The Cautionary Tale Of The Malta Pension Plan: First, Civil Audits, Now Criminal Investigations

ew things scare a taxpayer more than the IRS knocking on their door. But when the taxpayer realizes that the person knocking on the door is a Special Agent of the Criminal Investigation Division (“CID”) of the IRS, well…

For those taxpayers involved in “Malta Pension Plans,” this feeling is familiar or soon will be. Under the Malta Pension Plan, taxpayers sought to take advantage of certain language provided by the U.S.-Malta Tax Treaty. The general idea was that taxpayers could properly make tax-free contributions to a pension plan based under Malta law and grow these contributions free of taxes. This assumed that taxpayers could make any type of contribution–for example, appreciated property. Moreover, taxpayers could take lump-sum distributions, which were deemed to be tax free.

This interpretation was based on the language under article 17 of the U.S.-Malta Tax Treaty. Given the incredible tax benefits (no tax on contributions, and free tax distributions), numerous taxpayers entered into Malta Pension Plan arrangements.

The IRS has since issued guidance on the matter. First, the IRS included Malta Pension Plans within its annual list of the “Dirty Dozen” tax scams in 2021. The IRS went further and entered into a Competent Authority Agreement (CAA) with Malta at the end of 2021, in which it clarified that the intent of the language of the U.S.-Malta Tax Treaty was not to be interpreted to allow U.S. residents and their personal retirement schemes to obtain the benefits provided for Malta-based pension plans.
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Venar Ayar, IRS Audits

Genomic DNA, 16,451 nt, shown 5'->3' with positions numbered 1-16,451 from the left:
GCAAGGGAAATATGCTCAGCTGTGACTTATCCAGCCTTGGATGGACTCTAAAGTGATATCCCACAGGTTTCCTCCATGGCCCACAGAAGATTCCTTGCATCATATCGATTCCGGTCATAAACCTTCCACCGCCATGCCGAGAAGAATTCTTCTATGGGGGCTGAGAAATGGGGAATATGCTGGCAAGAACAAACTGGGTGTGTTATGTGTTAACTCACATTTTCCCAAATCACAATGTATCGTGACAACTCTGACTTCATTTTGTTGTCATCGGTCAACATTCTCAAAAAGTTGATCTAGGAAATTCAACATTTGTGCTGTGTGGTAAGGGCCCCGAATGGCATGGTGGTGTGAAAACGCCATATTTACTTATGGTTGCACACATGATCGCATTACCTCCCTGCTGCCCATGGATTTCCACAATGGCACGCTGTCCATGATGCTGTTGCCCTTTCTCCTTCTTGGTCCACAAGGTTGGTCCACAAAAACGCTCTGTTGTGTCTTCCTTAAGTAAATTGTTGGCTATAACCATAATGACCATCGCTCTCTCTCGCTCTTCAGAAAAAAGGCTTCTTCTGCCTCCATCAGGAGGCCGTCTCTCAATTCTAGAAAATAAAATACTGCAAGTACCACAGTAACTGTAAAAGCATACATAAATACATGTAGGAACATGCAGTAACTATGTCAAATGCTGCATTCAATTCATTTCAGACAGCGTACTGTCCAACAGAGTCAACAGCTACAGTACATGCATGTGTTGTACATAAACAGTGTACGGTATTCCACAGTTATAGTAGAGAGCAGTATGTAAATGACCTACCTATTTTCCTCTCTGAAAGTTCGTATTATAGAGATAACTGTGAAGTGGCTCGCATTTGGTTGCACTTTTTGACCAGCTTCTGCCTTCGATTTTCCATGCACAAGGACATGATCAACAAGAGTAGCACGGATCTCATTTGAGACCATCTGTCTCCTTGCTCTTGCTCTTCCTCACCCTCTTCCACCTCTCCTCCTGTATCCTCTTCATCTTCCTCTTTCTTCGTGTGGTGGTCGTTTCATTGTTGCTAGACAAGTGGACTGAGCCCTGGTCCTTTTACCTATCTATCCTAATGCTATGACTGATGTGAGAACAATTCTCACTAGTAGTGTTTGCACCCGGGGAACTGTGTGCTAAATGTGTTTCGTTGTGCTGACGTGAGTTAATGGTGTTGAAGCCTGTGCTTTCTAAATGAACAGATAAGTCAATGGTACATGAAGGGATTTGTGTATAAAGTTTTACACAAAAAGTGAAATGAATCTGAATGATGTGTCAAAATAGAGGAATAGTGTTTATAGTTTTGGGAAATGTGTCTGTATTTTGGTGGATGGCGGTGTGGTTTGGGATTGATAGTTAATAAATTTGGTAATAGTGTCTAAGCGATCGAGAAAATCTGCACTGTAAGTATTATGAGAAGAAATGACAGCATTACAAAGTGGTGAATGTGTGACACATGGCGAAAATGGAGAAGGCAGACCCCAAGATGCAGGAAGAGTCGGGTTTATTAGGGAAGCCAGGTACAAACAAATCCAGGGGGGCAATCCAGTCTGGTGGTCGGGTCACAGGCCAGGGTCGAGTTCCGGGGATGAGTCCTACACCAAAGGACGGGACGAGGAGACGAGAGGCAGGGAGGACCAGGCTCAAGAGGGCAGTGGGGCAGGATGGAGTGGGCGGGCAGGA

In our day-to-day lives, one usually has to try to find himself (or herself) on the wrong side of Law Enforcement.  That is of course, not counting basic traffic infringements (which are hardly considered criminal).  But in all other respects, it is mostly pretty easy to go about our day and not unwittingly become the target of a criminal investigation.

Unfortunately, that is not the case with the IRS. As if they weren’t terrifying enough when they were just wearing their “civilian” hats, they become infinitely worse when dealing with the IRS Criminal Investigation Division (CID).

From Regular Tax Audit to Criminal Investigation

Shockingly, it is very common for one to be completely unaware that they have become the target of a criminal investigation by the IRS until they come knocking, and catch you with your pants down.

In fact, oftentimes they can be tipped off by the civil agent who conducted your audit if he or she stumbles upon something they deem to be suspicious in nature. They can then alert the CID which in turn triggers the investigation.  In the meantime, however, they are under no obligation to inform you that they have set all this in motion (and probably won’t).  And what’s worse, at this point, they will likely even suspend their audit without even an explanation.  And you’ll be relieved, celebratory even, assuming that the audit is simply over.

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I received a panicked call from a client recently, being detained at a major metropolitan airport. The client, a nonresident United States taxpayer, owed money to the IRS. Upon investigation, I learned who was responsible for detaining him: none other than the IRS. Under what authority? A two-year-old program designed to target nonresident delinquent taxpayers who travel to and from the United States.

New York tax practitioners can soon expect to receive similar calls. Dubbed the “contact program,” it has a clear objective: to improve tax administration and compliance among nonresident U.S. taxpayers. In what ways?

(1) By collecting delinquent taxes; Read More